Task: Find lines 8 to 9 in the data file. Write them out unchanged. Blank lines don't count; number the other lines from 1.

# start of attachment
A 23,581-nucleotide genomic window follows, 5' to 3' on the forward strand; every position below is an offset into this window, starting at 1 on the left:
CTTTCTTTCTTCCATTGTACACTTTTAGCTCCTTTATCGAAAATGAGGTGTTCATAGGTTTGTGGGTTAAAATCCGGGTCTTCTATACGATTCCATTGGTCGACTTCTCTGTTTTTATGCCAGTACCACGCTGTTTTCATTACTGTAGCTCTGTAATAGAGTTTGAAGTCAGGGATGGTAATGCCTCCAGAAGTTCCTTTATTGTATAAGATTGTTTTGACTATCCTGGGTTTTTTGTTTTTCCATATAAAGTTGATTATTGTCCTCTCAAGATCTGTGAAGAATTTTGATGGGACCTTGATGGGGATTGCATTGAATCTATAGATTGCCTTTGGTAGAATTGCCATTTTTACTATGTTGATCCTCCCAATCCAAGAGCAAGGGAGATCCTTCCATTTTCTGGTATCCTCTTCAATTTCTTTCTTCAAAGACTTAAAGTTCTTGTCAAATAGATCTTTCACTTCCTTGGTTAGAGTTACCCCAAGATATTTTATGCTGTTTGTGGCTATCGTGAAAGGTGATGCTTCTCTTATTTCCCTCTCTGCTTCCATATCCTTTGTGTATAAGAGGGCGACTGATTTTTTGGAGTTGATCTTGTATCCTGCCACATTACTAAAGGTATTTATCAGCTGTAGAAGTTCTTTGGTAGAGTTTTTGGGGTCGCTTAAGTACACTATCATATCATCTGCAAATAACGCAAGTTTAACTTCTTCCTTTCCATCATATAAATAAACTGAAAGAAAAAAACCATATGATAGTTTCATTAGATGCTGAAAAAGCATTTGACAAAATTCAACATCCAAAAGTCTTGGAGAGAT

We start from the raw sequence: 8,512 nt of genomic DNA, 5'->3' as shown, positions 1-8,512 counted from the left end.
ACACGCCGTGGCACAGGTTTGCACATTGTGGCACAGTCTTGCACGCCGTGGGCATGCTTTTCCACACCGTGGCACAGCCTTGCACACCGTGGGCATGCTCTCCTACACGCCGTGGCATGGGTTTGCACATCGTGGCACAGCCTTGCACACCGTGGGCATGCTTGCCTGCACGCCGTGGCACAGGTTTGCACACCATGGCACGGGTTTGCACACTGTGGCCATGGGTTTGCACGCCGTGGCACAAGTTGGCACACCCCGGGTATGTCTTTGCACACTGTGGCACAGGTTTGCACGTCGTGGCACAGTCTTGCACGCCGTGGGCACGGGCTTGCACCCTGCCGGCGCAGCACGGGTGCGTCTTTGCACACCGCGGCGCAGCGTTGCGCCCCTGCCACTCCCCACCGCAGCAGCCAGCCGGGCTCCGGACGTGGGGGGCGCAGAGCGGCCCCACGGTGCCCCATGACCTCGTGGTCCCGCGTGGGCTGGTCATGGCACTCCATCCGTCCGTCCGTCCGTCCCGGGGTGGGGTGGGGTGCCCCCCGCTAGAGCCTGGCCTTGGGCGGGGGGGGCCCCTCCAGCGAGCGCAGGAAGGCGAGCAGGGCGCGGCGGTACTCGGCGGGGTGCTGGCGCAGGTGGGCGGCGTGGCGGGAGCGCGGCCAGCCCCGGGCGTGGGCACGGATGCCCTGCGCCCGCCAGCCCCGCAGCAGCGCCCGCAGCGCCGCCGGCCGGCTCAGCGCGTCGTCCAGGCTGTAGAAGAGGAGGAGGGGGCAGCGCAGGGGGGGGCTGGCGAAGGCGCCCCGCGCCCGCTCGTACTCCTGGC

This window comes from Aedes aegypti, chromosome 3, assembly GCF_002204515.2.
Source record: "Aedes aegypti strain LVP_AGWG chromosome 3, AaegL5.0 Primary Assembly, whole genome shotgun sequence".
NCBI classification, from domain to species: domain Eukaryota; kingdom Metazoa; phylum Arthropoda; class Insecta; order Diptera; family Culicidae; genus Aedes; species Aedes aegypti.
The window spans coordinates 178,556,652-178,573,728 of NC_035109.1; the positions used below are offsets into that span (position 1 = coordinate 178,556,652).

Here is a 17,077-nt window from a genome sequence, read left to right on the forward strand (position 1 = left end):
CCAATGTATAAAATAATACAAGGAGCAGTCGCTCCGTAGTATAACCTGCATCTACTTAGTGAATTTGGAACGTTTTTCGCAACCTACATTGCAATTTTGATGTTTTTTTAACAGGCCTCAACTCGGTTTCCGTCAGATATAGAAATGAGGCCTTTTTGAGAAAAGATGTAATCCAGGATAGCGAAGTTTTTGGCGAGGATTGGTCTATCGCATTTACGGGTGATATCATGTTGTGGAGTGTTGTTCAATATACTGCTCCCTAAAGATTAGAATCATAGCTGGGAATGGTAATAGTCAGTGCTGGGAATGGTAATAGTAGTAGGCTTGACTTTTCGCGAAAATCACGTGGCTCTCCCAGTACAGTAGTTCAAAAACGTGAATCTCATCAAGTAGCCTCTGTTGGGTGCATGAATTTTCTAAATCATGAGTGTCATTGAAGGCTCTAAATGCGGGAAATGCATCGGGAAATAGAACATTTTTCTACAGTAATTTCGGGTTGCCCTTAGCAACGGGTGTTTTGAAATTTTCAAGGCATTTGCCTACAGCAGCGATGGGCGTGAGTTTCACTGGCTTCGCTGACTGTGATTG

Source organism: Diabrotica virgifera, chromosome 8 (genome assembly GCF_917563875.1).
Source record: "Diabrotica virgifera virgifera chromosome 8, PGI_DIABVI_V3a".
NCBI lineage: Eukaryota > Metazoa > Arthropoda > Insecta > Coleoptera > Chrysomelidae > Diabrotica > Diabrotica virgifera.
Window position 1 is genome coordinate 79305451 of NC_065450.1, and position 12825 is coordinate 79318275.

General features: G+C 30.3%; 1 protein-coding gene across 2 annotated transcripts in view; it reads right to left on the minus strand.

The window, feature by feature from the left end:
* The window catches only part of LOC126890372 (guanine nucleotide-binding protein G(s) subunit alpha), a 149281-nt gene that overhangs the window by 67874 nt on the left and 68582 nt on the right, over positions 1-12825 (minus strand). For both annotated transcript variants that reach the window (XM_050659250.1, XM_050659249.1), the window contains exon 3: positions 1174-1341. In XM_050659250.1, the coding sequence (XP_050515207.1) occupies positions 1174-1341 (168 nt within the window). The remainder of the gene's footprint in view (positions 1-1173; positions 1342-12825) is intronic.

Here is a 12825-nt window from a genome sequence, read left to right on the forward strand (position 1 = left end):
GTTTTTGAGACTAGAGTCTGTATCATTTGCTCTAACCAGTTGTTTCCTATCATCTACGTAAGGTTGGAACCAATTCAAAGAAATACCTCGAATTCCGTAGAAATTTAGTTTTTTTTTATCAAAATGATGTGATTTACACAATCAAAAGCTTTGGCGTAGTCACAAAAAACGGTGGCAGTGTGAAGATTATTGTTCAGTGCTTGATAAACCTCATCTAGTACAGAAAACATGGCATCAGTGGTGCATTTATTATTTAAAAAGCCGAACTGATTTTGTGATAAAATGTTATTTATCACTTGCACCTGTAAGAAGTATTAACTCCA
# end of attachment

The window spans coordinates 178,556,652-178,573,728 of NC_035109.1; the positions used below are offsets into that span (position 1 = coordinate 178,556,652).

Here is a 17,077-nt window from a genome sequence, read left to right on the forward strand (position 1 = left end):